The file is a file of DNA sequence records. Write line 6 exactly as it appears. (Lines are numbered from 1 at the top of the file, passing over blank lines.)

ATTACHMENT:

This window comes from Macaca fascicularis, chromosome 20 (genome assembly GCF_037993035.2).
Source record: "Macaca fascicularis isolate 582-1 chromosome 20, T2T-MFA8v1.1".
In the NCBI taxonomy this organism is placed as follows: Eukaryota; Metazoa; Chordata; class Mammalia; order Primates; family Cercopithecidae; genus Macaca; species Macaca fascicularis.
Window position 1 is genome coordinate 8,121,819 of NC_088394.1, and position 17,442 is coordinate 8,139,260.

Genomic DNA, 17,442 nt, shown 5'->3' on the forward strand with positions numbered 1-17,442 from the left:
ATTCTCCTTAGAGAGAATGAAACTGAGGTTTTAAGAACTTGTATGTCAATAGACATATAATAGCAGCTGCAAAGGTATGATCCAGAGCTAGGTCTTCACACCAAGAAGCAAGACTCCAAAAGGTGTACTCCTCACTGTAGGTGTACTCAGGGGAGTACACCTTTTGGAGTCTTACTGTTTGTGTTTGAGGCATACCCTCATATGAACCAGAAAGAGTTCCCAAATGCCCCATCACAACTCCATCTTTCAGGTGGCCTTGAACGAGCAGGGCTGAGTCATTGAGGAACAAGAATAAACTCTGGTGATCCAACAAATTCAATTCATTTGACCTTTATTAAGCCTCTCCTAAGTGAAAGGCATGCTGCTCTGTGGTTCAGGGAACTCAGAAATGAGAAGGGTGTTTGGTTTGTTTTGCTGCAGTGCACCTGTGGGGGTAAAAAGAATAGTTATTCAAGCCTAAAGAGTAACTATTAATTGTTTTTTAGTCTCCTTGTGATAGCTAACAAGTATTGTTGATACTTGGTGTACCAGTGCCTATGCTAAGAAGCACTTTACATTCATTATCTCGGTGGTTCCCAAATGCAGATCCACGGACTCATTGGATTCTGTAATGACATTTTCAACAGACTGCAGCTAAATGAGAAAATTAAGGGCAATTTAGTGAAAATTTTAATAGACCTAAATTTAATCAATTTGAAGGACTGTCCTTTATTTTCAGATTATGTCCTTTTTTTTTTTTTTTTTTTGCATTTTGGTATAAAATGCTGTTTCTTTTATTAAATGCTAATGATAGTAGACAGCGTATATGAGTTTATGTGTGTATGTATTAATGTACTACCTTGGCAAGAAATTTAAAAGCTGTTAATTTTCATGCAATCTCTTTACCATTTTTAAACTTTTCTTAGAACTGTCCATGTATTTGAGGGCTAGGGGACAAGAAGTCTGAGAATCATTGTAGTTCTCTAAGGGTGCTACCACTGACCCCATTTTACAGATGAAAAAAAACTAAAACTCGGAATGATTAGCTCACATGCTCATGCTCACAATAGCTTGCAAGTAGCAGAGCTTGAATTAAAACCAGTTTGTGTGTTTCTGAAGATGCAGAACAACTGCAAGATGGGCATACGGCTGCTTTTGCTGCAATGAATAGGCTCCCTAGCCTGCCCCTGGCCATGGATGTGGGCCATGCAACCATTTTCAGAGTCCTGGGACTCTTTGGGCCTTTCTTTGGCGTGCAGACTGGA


ATTCTCCTTAGAGAGAATGAAACTGAGGTTTTAAGAACTTGTATGTCAATAGACATATAATAGCAGCTGCAAAGGTATGATCCAGAGCTAGGTCTTCACACCAAGAAGCAAGACTCCAAAAGGTGTACTCCTCACTGTAGGTGTACTCAGGGGAGTACACCTTTTGGAGTCTTACTGTTTGTGTTTGAGGCATACCCTCATATGAACCAGAAAGAGTTCCCAAATGCCCCATCACAACTCCATCTTTCAGGTGGCCTTGAACGAGCAGGGCTGAGTCATTGAGGAACAAGAATAAACTCTGGTGATCCAACAAATTCAATTCATTTGACCTTTATTAAGCCTCTCCTAAGTGAAAGGCATGCTGCTCTGTGGTTCAGGGAACTCAGAAATGAGAAGGGTGTTTGGTTTGTTTTGCTGCAGTGCACCTGTGGGGGTAAAAAGAATAGTTATTCAAGCCTAAAGAGTAACTATTAATTGTTTTTTAGTCTCCTTGTGATAGCTAACAAGTATTGTTGATACTTGGTGTACCAGTGCCTATGCTAAGAAGCACTTTACATTCATTATCTCGGTGGTTCCCAAATGCAGATCCACGGACTCATTGGATTCTGTAATGACATTTTCAACAGACTGCAGCTAAATGAGAAAATTAAGGGCAATTTAGTGAAAATTTTAATAGACCTAAATTTAATCAATTTGAAGGACTGTCCTTTATTTTCAGATTATGTCCTTTTTTTTTTTTTTTTTTTGCATTTTGGTATAAAATGCTGTTTCTTTTATTAAATGCTAATGATAGTAGACAGCGTATATGAGTTTATGTGTGTATGTATTAATGTACTACCTTGGCAAGAAATTTAAAAGCTGTTAATTTTCATGCAATCTCTTTACCATTTTTAAACTTTTCTTAGAACTGTCCATGTATTTGAGGGCTAGGGGACAAGAAGTCTGAGAATCATTGTAGTTCTCTAAGGGTGCTACCACTGACCCCATTTTACAGATGAAAAAAAACTAAAACTCGGAATGATTAGCTCACATGCTCATGCTCACAATAGCTTGCAAGTAGCAGAGCTTGAATTAAAACCAGTTTGTGTGTTTCTGAAGATGCAGAACAACTGCAAGATGGGCATACGGCTGCTTTTGCTGCAATGAATAGGCTCCCTAGCCTGCCCCTGGCCATGGATGTGGGCCATGCAACCATTTTCAGAGTCCTGGGACTCTTTGGGCCTTTCTTTGGCGTGCAGACTGGA